The masonry stabilisation work was completed by local restoration specialist Andrew Churchman and involved repairing holes, propping fragile walls and openings, and boarding the front door and windows to secure the building. The result is that the much-loved cottage has finally turned a corner. One of the most heart-warming aspects of this project is the affection that local people have for the cottage. Every time our working party was on site, passers-by would stop and enquire, or share fond memories of the place, and interest in the cottage’s future continues to grow.
A good example of this affection came when four local artists, Ruth Gray, Abigail Sawyer, Joanna McPherson and Mandy-Jane Alfhors, kindly volunteered to create a series of paintings to cover the cottage’s windows. Based on the theme “Window into Wildlife”, the six artworks served as a unique and colourful display of the biodiversity of the Lea Wood Nature Reserve beyond.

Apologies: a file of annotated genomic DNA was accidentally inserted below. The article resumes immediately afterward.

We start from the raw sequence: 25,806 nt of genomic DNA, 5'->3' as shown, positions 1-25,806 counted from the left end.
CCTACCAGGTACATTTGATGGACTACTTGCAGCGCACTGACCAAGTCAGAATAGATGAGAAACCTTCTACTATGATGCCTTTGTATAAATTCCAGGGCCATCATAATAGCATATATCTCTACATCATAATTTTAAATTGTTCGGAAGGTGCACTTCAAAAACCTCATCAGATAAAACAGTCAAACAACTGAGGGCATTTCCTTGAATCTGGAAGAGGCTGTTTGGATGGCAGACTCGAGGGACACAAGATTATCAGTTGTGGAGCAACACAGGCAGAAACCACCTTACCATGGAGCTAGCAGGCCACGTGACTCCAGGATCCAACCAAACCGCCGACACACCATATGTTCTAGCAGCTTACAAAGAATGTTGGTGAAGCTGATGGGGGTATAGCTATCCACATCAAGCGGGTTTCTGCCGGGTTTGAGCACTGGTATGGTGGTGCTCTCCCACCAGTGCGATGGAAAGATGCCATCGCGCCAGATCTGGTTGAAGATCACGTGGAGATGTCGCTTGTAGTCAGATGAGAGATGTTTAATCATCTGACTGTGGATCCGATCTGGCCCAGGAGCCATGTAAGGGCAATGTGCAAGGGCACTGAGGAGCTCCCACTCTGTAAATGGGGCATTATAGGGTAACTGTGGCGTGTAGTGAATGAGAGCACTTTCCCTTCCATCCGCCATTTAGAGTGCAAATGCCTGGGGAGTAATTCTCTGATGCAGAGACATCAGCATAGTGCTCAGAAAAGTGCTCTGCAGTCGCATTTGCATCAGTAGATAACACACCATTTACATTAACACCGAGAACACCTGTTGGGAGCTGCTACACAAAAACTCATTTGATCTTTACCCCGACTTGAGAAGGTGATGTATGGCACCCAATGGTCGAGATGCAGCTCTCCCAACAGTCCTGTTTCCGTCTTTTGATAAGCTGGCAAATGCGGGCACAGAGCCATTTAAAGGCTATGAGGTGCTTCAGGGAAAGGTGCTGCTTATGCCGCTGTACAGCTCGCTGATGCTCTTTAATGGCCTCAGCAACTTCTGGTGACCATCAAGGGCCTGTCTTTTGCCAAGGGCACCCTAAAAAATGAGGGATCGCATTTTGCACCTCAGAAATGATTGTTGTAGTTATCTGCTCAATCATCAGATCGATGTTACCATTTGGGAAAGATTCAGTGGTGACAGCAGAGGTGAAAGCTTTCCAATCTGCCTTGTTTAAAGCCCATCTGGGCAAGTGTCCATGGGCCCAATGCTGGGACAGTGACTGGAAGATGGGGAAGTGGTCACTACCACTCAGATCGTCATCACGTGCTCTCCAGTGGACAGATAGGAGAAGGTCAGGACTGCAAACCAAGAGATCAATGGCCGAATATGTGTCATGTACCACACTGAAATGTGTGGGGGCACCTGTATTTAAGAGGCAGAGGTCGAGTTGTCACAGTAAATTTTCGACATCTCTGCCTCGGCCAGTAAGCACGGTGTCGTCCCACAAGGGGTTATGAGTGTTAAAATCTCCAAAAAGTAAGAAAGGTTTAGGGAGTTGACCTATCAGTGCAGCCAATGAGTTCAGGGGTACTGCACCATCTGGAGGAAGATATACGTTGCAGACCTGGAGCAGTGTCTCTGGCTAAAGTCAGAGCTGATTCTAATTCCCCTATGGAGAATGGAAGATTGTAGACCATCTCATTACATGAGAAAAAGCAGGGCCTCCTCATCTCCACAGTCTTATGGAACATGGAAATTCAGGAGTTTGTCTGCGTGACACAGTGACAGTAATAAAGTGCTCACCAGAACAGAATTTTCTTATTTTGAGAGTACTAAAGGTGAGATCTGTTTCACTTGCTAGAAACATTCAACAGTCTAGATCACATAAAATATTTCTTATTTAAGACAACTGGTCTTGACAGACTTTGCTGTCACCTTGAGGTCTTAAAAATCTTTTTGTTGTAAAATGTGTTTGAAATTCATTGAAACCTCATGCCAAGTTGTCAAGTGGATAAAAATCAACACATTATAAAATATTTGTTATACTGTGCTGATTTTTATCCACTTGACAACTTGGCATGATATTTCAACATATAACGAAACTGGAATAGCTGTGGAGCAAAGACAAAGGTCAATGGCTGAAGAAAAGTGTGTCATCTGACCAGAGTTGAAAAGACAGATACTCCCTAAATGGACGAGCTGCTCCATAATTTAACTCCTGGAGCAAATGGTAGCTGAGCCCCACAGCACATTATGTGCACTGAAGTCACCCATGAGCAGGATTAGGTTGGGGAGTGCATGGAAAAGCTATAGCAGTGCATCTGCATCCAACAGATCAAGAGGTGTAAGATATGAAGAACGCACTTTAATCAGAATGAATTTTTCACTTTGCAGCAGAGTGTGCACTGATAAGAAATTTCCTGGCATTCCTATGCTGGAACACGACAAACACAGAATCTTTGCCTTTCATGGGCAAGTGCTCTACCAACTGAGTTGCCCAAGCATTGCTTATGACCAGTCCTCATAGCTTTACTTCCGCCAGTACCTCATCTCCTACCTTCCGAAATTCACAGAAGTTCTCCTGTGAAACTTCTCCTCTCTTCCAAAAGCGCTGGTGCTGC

There is no doubt that the cottage, and its idyllic setting, possesses a magical charm that stirs something in the heart among those who come across it. It’s difficult to put into words, but Alison Uttley’s beautiful description in her celebrated book Our Village (Cromford: Scarthin, 1984) comes close:
We passed the canal cottage, a Hans Anderson dwelling, whose little walls were reflected in the water, whose garden ran parallel to the canal. A small swing-bridge crossed the canal at this point, where the waters divided, part of the stream going to the lead wharf in the village. The cottage was the dividing place between work and play, between fairy tale and reality, and we were bound for fairy tale.